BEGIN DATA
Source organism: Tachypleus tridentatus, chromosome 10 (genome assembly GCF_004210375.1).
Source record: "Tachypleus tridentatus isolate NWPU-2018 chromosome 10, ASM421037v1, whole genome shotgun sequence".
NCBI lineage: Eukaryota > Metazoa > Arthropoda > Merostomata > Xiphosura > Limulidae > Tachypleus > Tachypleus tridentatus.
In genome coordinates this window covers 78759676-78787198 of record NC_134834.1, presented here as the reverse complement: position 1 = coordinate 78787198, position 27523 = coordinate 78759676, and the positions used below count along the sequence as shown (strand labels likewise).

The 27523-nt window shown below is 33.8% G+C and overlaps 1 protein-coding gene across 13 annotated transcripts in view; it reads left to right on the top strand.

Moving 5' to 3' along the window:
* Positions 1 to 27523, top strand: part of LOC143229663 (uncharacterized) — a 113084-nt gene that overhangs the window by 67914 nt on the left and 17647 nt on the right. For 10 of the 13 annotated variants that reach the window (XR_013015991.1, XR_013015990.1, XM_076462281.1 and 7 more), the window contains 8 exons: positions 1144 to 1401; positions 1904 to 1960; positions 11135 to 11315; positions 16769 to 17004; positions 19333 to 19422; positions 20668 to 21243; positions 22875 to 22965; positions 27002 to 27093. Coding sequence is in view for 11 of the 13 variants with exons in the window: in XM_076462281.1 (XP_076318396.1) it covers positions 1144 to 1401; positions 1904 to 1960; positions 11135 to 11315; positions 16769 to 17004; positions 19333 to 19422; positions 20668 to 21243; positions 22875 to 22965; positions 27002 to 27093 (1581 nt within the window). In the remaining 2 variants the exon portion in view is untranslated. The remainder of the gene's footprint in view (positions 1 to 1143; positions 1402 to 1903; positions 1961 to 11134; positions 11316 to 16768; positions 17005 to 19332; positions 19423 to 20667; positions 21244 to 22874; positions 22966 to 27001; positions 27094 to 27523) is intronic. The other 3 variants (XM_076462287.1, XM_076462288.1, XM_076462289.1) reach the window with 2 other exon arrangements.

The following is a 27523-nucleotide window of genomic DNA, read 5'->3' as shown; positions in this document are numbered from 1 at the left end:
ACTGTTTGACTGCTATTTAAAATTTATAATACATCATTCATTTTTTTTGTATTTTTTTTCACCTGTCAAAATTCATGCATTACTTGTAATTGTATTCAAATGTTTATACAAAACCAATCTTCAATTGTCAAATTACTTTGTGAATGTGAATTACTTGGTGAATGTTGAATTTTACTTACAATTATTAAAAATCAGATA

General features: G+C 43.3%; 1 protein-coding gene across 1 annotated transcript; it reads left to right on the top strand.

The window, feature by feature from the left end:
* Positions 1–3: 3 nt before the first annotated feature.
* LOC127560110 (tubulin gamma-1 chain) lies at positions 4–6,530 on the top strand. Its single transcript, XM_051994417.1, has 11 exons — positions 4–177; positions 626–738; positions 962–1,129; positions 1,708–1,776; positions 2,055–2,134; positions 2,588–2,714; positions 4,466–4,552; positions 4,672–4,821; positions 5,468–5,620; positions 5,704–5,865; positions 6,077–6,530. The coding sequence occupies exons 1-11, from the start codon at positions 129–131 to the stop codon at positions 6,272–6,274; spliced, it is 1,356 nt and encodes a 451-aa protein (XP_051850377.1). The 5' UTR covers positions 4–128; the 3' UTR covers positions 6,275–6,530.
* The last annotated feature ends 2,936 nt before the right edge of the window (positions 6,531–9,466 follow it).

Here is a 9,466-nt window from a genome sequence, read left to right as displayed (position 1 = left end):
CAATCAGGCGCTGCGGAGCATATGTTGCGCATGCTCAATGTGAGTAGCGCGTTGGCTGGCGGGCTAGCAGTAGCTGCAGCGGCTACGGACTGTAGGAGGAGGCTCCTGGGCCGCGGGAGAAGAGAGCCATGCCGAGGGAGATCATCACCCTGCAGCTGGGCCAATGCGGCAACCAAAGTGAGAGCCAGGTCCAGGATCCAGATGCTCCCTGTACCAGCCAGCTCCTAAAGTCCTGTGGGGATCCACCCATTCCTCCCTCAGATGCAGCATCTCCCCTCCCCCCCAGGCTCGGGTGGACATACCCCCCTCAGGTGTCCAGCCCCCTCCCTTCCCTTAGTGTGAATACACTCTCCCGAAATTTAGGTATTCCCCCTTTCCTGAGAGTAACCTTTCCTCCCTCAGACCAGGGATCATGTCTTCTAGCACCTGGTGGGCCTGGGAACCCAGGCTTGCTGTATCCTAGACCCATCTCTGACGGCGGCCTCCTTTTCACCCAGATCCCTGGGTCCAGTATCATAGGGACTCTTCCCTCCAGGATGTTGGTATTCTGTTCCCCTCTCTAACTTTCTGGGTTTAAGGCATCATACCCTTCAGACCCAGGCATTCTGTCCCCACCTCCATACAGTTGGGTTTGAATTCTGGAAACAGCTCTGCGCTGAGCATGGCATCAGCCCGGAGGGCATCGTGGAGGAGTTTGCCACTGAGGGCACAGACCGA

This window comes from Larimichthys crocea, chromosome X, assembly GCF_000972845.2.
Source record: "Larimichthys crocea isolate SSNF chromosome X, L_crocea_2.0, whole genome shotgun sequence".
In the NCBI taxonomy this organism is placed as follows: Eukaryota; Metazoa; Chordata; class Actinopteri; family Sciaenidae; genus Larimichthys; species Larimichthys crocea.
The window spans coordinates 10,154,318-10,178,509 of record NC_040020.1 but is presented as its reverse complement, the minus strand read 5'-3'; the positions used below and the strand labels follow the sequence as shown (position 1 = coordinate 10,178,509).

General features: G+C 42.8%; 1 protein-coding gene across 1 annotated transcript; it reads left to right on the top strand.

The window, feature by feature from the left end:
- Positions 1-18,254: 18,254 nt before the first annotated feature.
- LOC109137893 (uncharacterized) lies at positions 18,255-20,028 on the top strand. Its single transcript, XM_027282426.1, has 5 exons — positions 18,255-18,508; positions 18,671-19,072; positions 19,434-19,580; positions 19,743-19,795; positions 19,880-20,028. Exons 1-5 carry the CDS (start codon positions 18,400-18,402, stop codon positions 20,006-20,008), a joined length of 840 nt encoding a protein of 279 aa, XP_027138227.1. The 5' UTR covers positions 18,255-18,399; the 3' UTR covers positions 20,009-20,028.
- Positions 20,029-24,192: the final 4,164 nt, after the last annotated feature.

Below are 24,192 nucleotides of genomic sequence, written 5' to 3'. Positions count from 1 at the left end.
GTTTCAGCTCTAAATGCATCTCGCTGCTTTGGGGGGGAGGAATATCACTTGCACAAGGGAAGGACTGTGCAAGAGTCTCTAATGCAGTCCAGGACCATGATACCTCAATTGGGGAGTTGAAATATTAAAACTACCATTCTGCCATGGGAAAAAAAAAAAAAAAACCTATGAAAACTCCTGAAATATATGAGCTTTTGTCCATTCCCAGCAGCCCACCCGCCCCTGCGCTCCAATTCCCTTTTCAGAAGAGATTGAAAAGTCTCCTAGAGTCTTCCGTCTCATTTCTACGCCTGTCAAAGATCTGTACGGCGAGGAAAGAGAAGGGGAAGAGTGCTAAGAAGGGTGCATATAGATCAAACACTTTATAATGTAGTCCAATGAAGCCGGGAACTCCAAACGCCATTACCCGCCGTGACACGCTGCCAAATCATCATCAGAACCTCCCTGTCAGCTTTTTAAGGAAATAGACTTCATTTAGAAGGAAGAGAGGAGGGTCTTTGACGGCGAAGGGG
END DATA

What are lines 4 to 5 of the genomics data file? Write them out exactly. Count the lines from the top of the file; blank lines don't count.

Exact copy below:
In genome coordinates this window covers 78759676-78787198 of record NC_134834.1, presented here as the reverse complement: position 1 = coordinate 78787198, position 27523 = coordinate 78759676, and the positions used below count along the sequence as shown (strand labels likewise).

The 27523-nt window shown below is 33.8% G+C and overlaps 1 protein-coding gene across 13 annotated transcripts in view; it reads left to right on the top strand.